SciHealthNews.com welcomes written contributions from the scientific and education communities that work on science and health topics of general interest.
If you’ve got an idea for a blog post about science and health topics of general public interest, then drop me a line [email protected] with the subject title [Your Name_Write for SciHealthNews] and tell me briefly on what you want to write about.
The two most important questions that you need to answer are:
- WHY are you writing about this topic? Are you an expert in this field? Do you have access to the said experts? Have you done enough research to write about it? Do you just have tons of interest and want to write about it.
- What’s in it for your readers? Why would a lay person care about the topic that you wrote about? Does it affect their everyday choices? Will it change their minds about what they thought was true?
Here is some information you need to know to have your article considered for publication at SciHealthNews.com.
About The Written Posts
- Word count: Posts should be in the range of 300-600 words. Aim for posts that can be read in less than 10 minutes. If you have long posts, consider breaking it up into several number posts, e.g. part 1, part 2 and so on.
- Topic/Content ideas: When you write, think what your family and friends would like to read. The readers targeted on this platform are not experts and require useful information on interesting topics in layman’s terms. Take a look around my site and see what I’ve written about so far. The MOST important requirement is that your article is EVIDENCE-BASED.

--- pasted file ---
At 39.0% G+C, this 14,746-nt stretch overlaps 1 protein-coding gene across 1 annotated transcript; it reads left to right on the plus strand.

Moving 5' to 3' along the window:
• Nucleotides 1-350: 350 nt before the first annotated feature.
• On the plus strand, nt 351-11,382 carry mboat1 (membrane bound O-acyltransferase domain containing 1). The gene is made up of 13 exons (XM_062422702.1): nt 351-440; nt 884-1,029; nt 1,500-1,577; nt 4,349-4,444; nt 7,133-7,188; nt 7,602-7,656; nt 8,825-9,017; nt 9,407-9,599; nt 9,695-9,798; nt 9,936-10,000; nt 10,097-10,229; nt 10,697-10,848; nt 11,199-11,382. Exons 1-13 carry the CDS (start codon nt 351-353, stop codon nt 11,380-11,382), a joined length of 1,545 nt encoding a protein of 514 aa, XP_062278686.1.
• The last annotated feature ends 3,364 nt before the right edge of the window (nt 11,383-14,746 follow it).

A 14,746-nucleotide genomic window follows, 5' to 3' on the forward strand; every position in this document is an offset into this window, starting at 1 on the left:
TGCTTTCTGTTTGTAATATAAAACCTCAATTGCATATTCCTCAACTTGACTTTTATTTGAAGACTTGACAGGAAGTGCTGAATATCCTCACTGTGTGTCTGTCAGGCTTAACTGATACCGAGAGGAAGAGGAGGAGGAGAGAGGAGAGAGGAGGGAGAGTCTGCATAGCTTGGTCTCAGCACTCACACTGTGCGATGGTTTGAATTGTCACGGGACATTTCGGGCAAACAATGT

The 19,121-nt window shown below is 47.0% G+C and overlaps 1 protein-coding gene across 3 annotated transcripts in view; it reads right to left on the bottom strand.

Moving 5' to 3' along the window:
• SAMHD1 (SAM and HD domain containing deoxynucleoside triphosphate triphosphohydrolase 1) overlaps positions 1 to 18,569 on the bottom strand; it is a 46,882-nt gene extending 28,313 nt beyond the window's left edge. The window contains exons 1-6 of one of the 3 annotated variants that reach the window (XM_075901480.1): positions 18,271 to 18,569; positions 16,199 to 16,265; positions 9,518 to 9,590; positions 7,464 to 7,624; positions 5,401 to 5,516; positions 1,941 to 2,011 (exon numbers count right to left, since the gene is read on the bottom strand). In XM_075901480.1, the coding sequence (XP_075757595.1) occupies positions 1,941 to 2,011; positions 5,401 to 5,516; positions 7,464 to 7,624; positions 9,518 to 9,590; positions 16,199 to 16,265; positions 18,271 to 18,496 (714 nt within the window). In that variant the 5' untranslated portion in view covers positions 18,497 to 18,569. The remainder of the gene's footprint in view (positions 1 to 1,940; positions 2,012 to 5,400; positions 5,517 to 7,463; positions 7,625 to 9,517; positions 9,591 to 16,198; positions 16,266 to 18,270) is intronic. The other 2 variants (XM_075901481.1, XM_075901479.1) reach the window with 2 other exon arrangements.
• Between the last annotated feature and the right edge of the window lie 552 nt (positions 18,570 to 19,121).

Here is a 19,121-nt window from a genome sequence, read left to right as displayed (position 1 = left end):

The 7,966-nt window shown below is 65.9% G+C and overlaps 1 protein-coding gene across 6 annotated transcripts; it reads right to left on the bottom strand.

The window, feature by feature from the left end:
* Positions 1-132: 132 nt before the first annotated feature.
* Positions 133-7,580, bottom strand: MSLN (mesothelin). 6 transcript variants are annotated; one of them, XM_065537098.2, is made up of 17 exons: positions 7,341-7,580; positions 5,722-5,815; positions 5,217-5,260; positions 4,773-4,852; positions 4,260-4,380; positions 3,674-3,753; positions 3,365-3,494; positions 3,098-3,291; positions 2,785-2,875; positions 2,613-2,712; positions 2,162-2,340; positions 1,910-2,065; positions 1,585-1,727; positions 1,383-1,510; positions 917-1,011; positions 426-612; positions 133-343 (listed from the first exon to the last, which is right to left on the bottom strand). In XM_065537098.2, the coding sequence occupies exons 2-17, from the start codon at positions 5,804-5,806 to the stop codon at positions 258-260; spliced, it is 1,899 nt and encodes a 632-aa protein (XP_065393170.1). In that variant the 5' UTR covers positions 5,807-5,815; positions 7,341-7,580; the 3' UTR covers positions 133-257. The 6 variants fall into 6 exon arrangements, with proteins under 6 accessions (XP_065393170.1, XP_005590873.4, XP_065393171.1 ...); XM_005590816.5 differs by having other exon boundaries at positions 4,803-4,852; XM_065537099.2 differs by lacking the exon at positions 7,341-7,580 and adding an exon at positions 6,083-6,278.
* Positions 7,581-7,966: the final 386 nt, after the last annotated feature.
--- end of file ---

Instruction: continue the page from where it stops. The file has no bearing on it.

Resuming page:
- Tone and Language: If a 14 year old high-schooler can understand what you’ve written, then you have nailed it. A light-hearted and witty style is great, and plain English is essential. If you want to include statistics, they should be summarized. Remember to go light on detailed methodology or analyses. Your readers want to know why it’s relevant to them (not just why you find it interesting!).
- Title and lede (that’s the first line or two). Journalists use the headline and lede to hook readers’ attention. Remember, readers are choosy and busy. A good title will grab their attention and make them want to read your piece. If you’re stuck think back to the title of blog posts that you would click on.
- Break it up. Bullet points. Subtitles. Lists. White space. When people read online, they scan. Make it easy for them.
- Images: If you have images that you want to use, then please let me know.
- Your Bio: Please pen yourself a byline and a brief biography containing links to your website (if you have one), Facebook, Twitter accounts, etc. But keep your bio to just 2-3 sentences. And make yourself sound interesting because you are! If you are not sure on how to write an appealing bio, don’t worry, we can work together on that!
- If your article is published, please share with your friends via email, your website, Facebook, Twitter, and any other social media. The more people view your post, the better it is for you and me!
- Don’t feel ‘ready’ to write about science for the ‘lay’ person? I completely understand how scary it can be to put your non peer-reviewed work out there. After all, anyone might read it. So if you have an idea for a blog post, but you’re not sure whether it’s appropriate here then shoot me an email and we can chat further. Remember, this website is built for people like you who want to try their hand at science writing for the general public.